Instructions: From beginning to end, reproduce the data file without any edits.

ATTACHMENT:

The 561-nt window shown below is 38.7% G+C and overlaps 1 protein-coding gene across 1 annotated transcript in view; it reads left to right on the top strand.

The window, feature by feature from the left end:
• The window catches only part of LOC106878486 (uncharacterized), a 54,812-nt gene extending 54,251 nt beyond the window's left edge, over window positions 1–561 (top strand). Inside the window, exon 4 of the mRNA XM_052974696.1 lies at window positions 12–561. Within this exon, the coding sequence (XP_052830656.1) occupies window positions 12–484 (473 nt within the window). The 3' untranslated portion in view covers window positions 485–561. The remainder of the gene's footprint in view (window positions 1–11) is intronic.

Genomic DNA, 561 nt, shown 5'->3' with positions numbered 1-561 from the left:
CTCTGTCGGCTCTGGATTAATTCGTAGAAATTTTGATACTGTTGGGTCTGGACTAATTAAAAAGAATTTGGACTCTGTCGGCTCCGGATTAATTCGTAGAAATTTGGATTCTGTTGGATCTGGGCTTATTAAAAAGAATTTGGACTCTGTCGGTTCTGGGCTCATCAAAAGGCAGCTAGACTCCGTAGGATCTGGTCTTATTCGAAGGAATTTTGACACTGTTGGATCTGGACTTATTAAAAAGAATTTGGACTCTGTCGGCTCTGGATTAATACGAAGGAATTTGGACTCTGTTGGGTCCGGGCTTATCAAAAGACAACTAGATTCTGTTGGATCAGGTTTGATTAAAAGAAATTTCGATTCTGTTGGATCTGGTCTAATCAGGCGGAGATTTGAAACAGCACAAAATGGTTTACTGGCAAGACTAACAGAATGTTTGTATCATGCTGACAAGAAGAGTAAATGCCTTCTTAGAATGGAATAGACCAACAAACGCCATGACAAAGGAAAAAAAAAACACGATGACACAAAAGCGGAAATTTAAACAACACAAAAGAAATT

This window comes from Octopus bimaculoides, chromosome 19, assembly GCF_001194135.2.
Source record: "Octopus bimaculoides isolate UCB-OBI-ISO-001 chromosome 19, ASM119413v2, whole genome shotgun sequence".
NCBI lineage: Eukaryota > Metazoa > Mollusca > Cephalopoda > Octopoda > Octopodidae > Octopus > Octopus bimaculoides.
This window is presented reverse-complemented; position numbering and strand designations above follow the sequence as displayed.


The 561-nt window shown below is 38.7% G+C and overlaps 1 protein-coding gene across 1 annotated transcript in view; it reads left to right on the top strand.

The window, feature by feature from the left end:
• The window catches only part of LOC106878486 (uncharacterized), a 54,812-nt gene extending 54,251 nt beyond the window's left edge, over window positions 1–561 (top strand). Inside the window, exon 4 of the mRNA XM_052974696.1 lies at window positions 12–561. Within this exon, the coding sequence (XP_052830656.1) occupies window positions 12–484 (473 nt within the window). The 3' untranslated portion in view covers window positions 485–561. The remainder of the gene's footprint in view (window positions 1–11) is intronic.

Genomic DNA, 561 nt, shown 5'->3' with positions numbered 1-561 from the left:
CTCTGTCGGCTCTGGATTAATTCGTAGAAATTTTGATACTGTTGGGTCTGGACTAATTAAAAAGAATTTGGACTCTGTCGGCTCCGGATTAATTCGTAGAAATTTGGATTCTGTTGGATCTGGGCTTATTAAAAAGAATTTGGACTCTGTCGGTTCTGGGCTCATCAAAAGGCAGCTAGACTCCGTAGGATCTGGTCTTATTCGAAGGAATTTTGACACTGTTGGATCTGGACTTATTAAAAAGAATTTGGACTCTGTCGGCTCTGGATTAATACGAAGGAATTTGGACTCTGTTGGGTCCGGGCTTATCAAAAGACAACTAGATTCTGTTGGATCAGGTTTGATTAAAAGAAATTTCGATTCTGTTGGATCTGGTCTAATCAGGCGGAGATTTGAAACAGCACAAAATGGTTTACTGGCAAGACTAACAGAATGTTTGTATCATGCTGACAAGAAGAGTAAATGCCTTCTTAGAATGGAATAGACCAACAAACGCCATGACAAAGGAAAAAAAAAACACGATGACACAAAAGCGGAAATTTAAACAACACAAAAGAAATT

This window comes from Octopus bimaculoides, chromosome 19, assembly GCF_001194135.2.
Source record: "Octopus bimaculoides isolate UCB-OBI-ISO-001 chromosome 19, ASM119413v2, whole genome shotgun sequence".
NCBI lineage: Eukaryota > Metazoa > Mollusca > Cephalopoda > Octopoda > Octopodidae > Octopus > Octopus bimaculoides.
This window is presented reverse-complemented; position numbering and strand designations above follow the sequence as displayed.